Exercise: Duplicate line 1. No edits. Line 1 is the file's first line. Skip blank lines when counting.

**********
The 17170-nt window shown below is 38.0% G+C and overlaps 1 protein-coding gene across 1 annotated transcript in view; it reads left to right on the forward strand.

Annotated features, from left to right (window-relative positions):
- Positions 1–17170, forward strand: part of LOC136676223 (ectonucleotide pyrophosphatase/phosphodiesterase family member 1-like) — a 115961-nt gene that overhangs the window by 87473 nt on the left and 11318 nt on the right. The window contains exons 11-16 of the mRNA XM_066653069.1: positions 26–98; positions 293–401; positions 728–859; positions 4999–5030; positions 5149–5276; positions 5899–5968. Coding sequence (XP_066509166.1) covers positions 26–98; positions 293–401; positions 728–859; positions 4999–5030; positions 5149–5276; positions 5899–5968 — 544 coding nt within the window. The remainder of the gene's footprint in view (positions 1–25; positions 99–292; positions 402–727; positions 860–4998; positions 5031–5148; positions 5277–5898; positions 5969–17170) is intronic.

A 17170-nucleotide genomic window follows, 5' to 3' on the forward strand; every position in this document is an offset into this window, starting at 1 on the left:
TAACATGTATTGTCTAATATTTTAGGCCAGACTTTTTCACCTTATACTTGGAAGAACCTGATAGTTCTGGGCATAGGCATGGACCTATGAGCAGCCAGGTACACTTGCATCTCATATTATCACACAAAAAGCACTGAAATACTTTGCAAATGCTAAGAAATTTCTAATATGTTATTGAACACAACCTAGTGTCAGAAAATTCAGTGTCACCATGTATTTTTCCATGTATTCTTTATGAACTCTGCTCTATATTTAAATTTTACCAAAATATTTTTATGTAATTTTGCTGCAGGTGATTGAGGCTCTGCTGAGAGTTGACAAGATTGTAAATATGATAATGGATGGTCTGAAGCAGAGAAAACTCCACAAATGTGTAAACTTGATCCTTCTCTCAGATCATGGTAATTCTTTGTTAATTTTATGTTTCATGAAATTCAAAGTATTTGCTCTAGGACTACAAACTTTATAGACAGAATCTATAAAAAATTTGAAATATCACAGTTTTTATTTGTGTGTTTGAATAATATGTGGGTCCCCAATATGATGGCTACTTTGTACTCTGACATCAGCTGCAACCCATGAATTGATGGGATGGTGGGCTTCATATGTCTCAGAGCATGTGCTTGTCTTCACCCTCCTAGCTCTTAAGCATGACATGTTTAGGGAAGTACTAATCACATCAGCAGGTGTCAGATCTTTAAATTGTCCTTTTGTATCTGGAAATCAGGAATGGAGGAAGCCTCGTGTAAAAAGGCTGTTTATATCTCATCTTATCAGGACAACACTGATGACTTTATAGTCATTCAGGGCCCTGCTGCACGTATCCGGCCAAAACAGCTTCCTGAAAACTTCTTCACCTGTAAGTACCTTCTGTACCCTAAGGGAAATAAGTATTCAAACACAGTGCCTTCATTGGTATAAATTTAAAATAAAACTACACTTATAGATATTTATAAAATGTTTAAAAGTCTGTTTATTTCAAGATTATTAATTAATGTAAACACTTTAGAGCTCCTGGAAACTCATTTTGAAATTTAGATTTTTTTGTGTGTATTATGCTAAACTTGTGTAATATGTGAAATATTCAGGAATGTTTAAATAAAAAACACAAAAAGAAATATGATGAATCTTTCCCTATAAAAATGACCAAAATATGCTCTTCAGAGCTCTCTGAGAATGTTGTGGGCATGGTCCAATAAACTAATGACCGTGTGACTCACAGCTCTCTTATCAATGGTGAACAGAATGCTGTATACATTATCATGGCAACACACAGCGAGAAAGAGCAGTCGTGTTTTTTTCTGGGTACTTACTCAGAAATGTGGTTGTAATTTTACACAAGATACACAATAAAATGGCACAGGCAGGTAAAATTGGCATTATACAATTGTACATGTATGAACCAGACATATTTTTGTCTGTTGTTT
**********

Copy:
The 17170-nt window shown below is 38.0% G+C and overlaps 1 protein-coding gene across 1 annotated transcript in view; it reads left to right on the forward strand.